A Couple of Things about a Couple’s Mortgage
Married or not, applying for a mortgage as a couple means twice the credit scores, twice the financial histories, and sometimes twice as many paychecks. When a joint application comes with a higher income, it can be an appropriate way to increase your buying power. But, it can also have a downside.
If you’re shopping for a mortgage together, examine what each of you brings to the application. In some cases, you might find that going it alone will make your home search go more smoothly. Fortunately, your partner can still be a part of the home buying process and be included on the title as an owner of the home.
The most obvious area where applying together for a mortgage has an impact is with regards to the buying budget. If both individuals are employed with a steady income, it can substantially increase the couple’s borrowing power. However, depending on the market, the added bump from a second income may not be necessary.
If one person makes substantially more than the other, they may qualify for the required amount on their own. Similarly, each of you may have the income to move the process ahead on your own. Self-employment or a limited job history may also create additional hurdles for only one party. Regardless, you should determine if a joint application is your only path to purchase or if a sole applicant provides the flexibility to maneuver around any issues that may arise.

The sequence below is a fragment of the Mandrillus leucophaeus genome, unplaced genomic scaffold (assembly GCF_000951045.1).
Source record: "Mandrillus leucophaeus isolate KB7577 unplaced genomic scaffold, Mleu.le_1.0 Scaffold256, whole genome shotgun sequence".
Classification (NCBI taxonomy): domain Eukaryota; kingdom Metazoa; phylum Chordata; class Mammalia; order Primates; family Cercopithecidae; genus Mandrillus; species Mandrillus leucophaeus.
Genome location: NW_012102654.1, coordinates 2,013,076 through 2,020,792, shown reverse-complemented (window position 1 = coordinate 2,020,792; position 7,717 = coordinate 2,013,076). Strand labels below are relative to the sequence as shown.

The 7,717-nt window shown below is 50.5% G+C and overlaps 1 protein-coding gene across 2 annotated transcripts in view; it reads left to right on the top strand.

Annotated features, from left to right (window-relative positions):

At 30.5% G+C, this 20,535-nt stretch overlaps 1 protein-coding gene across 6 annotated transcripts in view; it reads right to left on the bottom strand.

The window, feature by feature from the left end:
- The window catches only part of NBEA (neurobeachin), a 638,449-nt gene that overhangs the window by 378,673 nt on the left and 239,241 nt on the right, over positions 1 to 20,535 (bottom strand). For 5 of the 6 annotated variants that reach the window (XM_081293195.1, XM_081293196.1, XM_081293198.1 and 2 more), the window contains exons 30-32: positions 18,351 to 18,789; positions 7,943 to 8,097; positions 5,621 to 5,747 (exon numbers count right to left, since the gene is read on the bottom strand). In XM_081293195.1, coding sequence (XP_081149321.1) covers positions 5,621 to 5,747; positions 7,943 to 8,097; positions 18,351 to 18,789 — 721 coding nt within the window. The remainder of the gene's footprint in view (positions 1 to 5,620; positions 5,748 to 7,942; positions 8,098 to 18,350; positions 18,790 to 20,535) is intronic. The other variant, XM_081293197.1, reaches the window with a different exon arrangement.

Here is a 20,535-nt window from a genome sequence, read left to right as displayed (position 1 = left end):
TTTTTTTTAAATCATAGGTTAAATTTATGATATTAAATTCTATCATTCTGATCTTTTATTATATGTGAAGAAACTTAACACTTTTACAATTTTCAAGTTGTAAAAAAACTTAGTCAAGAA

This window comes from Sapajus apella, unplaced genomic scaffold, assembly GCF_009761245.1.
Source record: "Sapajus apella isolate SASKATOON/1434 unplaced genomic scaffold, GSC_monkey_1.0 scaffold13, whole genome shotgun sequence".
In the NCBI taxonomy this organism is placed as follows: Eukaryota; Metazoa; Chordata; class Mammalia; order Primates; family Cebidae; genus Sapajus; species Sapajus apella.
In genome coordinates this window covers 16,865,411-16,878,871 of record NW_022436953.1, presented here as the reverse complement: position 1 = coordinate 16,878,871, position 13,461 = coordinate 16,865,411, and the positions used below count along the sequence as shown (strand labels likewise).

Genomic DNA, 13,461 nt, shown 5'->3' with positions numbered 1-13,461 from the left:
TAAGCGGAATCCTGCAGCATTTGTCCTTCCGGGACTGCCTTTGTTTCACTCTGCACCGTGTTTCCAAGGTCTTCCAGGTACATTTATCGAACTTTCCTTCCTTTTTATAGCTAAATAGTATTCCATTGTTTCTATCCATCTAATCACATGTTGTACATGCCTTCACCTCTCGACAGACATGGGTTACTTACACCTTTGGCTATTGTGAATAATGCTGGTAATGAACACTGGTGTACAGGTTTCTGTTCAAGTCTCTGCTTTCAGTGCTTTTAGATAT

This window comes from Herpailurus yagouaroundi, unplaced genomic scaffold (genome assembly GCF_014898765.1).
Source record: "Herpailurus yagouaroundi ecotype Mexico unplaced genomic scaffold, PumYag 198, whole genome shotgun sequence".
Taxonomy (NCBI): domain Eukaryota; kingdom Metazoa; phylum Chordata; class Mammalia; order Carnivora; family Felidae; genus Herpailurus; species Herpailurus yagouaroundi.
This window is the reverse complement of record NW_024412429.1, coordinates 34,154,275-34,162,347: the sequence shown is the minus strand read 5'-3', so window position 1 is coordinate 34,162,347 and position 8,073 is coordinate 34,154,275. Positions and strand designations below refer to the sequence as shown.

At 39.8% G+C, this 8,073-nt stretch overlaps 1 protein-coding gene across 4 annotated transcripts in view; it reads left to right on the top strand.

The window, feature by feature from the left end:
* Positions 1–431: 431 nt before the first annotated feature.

Credit card, medical and student debt can be a substantial barrier to homeownership for anyone. Even with an excellent credit history, a lender will be examining how your debt compares to your income. The loan you’re approved for will likely be capped at a debt-to-income (DTI) ratio of 40 to 50 percent.
If one-half of a couple has significant debt and the other has a lot less, it can make sense to apply as a single applicant. While the partner’s income won’t be considered, neither will their debt, and the result could be a more favorable DTI ratio that puts a home within reach.
In addition to debt, lenders are interested in the financial habits of any applicant. Do you pay your bills on time? Do you have savings available? Have you paid back other loans in the past?
By reviewing your credit report and bank statements, an underwriter will assess the risk of loaning you money. A higher risk may come with a higher interest rate or fewer loan programs to consider. If one of you has a record of poor financial decisions, having the other apply individually may be a smart strategy. The ability to secure a more favorable loan could save your family money in the long run.
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Nice blog and thank you for sharing it.